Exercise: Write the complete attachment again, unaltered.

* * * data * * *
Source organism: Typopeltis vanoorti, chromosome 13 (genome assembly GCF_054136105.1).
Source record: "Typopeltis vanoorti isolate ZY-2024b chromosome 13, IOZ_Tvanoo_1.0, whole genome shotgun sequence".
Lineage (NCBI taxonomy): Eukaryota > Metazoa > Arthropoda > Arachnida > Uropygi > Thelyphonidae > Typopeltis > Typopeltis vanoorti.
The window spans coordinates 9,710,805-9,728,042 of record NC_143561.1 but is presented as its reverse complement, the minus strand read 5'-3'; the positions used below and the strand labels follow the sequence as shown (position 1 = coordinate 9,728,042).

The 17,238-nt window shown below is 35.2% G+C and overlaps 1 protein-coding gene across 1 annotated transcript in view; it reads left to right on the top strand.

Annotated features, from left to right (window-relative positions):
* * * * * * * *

Source organism: Typopeltis vanoorti, chromosome 13 (genome assembly GCF_054136105.1).
Source record: "Typopeltis vanoorti isolate ZY-2024b chromosome 13, IOZ_Tvanoo_1.0, whole genome shotgun sequence".
Lineage (NCBI taxonomy): Eukaryota > Metazoa > Arthropoda > Arachnida > Uropygi > Thelyphonidae > Typopeltis > Typopeltis vanoorti.
The window spans coordinates 9,710,805-9,728,042 of record NC_143561.1 but is presented as its reverse complement, the minus strand read 5'-3'; the positions used below and the strand labels follow the sequence as shown (position 1 = coordinate 9,728,042).

The 17,238-nt window shown below is 35.2% G+C and overlaps 1 protein-coding gene across 1 annotated transcript in view; it reads left to right on the top strand.

Annotated features, from left to right (window-relative positions):